Racial Discrimination: The Reality Show
I used to picture my neighbors, my bosses, my drinking buddies, all faithfully keeping thoughts of racial conflict out of their minds the same way the pop-up zapper software on my computer blocked annoying ads. It was a nice thought, but it contradicted what my one of my cigar buddies revealed to me. "It’s not that I don’t think about your being black," he’d said. "I just don’t think about it all the time like you do."
When I first wrote the essay "Racial Discrimination: The Reality Show" a few years ago, I thought it was an over-the-top way to emphasize the absurdities of the reality show concept. And on a deeper level, an outside-the-box method that illustrated just how illogical someone had to be to simply dismiss the discrimination suffered by African Americans, as if hundreds of years of systemic racism were as insignificant and as inconsequential as getting a traffic ticket.
The visceral power of the imagery, the simplicity of the metaphors, and the stark, declarative narrative voice of the original essay has lost none of its potency. In fact, with the continued success of the reality show genre, and an increased hypersensitivity about racial diversity and historical racial inequities, this satire has become more relevant than ever.
The disproportionate social and economic inequities borne by generations of African Americans have not simply disappeared over night because the country has been trying to do the right thing since the sixties. For too long, we have all talked about race in this country at arm’s length, dehumanizing the very people whose interests we claim to be concerned about.
It was this sense of frustration that led to turning the essay “Racial Discrimination: The Reality Show” into a video.
This video, like the satire from which it is derived, isn’t really meant to be educational in the traditional sense. It is meant to overwhelm, to shock, to disgust, to frighten. It is meant to help those people like my old cigar buddy understand why black people are prone to think about race all the time. In short, it is meant to help anyone who is not a minority "see things through our eyes."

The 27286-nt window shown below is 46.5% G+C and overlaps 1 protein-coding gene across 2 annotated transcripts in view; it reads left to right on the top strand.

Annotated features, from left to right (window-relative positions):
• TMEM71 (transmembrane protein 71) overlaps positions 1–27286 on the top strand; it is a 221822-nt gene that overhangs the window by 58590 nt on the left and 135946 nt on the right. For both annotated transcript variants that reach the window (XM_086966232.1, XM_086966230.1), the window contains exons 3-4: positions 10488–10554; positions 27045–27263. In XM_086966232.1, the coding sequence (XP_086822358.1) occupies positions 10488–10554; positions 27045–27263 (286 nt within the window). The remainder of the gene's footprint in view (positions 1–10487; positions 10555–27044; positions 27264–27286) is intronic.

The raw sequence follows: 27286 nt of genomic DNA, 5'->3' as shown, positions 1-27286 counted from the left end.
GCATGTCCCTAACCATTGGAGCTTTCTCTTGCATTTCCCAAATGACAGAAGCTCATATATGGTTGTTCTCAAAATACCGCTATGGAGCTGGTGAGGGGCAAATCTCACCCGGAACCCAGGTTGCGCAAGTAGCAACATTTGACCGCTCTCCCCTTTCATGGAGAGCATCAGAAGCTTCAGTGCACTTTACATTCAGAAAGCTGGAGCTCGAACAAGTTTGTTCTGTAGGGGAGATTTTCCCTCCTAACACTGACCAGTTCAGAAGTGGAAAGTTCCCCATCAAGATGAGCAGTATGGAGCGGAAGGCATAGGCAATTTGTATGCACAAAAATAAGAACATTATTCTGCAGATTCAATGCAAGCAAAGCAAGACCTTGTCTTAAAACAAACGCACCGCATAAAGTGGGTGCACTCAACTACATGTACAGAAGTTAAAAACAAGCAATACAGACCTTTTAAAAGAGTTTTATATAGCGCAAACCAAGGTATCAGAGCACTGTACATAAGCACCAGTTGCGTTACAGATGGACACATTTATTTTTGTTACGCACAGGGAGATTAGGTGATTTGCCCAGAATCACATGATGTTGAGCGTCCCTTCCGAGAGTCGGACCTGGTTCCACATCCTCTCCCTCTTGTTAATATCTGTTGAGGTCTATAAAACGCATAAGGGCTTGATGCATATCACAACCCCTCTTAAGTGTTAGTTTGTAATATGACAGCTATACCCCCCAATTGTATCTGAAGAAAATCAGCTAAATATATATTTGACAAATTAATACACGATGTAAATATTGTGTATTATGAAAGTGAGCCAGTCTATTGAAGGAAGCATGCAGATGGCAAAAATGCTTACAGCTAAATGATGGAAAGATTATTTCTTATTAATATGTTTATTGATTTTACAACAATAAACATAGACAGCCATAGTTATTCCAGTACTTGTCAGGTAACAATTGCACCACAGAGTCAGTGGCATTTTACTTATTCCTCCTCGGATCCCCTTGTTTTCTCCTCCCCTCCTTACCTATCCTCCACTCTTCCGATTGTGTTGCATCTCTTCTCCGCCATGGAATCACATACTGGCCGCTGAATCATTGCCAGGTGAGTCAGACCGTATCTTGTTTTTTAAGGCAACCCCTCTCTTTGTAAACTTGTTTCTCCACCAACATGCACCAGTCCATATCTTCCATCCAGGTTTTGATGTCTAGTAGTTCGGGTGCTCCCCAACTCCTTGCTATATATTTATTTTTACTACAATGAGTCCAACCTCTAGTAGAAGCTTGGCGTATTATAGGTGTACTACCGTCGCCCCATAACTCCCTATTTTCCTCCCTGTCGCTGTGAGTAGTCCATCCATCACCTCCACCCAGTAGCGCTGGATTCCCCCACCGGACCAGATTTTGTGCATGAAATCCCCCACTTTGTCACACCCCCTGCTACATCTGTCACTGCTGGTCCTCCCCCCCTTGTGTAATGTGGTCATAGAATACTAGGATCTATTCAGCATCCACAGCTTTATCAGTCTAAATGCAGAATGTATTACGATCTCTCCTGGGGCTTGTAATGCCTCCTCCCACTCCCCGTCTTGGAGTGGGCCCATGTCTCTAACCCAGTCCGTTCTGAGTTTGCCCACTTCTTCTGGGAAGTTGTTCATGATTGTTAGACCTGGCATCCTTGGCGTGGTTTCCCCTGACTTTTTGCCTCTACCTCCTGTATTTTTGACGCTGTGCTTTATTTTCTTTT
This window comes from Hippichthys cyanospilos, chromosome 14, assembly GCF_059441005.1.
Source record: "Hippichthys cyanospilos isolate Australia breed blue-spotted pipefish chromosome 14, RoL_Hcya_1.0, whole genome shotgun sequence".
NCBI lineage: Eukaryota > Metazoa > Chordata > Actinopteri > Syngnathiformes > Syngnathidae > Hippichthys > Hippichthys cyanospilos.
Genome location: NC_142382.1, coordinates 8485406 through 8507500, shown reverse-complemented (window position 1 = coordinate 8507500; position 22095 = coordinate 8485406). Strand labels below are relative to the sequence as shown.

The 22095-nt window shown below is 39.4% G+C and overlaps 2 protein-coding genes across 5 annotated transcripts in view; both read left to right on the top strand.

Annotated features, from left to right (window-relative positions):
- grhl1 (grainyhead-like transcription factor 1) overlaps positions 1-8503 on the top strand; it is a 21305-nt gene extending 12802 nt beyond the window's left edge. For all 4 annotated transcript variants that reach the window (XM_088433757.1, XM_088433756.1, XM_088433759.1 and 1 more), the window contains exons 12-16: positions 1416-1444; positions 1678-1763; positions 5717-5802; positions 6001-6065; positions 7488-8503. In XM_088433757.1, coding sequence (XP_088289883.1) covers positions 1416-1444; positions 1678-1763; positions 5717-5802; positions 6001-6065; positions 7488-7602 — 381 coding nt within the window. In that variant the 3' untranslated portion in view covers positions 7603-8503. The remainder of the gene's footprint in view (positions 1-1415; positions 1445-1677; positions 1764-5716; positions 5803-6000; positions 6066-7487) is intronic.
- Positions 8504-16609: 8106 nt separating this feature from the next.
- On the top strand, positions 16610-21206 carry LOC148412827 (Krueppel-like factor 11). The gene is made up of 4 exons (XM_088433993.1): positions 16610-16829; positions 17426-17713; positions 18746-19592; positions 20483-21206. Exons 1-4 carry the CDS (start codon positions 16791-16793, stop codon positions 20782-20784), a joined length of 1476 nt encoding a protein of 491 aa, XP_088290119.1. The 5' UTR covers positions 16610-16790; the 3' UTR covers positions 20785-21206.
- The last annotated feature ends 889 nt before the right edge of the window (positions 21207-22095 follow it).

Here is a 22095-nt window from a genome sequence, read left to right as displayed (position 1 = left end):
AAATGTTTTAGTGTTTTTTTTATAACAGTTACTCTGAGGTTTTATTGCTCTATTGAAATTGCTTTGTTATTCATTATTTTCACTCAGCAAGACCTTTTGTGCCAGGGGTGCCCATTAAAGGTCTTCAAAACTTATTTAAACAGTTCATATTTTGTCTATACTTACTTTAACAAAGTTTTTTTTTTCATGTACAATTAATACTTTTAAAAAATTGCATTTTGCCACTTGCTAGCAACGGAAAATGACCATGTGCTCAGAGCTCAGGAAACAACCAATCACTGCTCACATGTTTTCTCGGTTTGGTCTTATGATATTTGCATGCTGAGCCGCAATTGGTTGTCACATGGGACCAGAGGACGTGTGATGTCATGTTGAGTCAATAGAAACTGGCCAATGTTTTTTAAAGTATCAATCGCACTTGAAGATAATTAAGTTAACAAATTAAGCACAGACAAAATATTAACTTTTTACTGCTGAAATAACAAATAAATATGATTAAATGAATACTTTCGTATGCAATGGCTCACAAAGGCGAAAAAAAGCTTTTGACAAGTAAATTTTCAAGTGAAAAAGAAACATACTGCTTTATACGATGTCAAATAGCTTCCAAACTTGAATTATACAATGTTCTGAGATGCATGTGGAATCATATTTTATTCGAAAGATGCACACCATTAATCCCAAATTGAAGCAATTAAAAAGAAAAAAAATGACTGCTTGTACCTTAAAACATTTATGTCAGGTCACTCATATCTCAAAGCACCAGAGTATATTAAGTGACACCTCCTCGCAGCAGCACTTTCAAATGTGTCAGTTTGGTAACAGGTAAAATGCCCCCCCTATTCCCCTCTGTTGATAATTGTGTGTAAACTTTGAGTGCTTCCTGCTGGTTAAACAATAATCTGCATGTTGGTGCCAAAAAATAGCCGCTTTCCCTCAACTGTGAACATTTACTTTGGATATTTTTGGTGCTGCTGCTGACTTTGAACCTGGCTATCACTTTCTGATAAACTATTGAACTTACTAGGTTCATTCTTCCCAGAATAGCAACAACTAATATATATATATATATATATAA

According to Courtney E. Martin, "for white people, one of the biggest challenges is to have racial clear-sightedness." In his article The Power of the "Post-Racial" Narrative, Martin asserts "we can't truly see ourselves unless we're willing to look at our whiteness. We must take off the blinders and examine our collective and personal histories, not in terms of the absence of race but in terms of the intrinsic and powerful presence of it."
Malcolm Gladwell teaches "Get over yourself and get to work" for Big Think Edge.
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Big tech is making its opening moves into the health care scene, but its focus on tech-savvy millennials may miss the mark.
- Companies like Apple, Amazon, and Google have been busy investing in health care companies, developing new apps, and hiring health professionals for new business ventures.
- Their current focus appears to be on tech-savvy millennials, but the bulk of health care expenditures goes to the elderly.
- Big tech should look to integrating its most promising health care devise, the smartphone, more thoroughly into health care.
A new study, led by psychologist Jean Twenge, points to the screen as the problem.
- In a new study, adolescents and young adults are experiencing increased rates of depression and suicide attempts.
- The data cover the years 2005–2017, tracking perfectly with the introduction of the iPhone and widespread dissemination of smartphones.
- Interestingly, the highest increase in depressive incidents was among individuals in the top income bracket.
Here's why universal basic income will hurt the 99%, and make the 1% even richer.
- Universal basic income is a band-aid solution that will not solve wealth inequality, says Rushkoff.
- Funneling money to the 99% perpetuates their roles as consumers, pumping money straight back up to the 1% at the top of the pyramid.
- Rushkoff suggests universal basic assets instead, so that the people at the bottom of the pyramid can own some means of production and participate in the profits of mega-rich companies.
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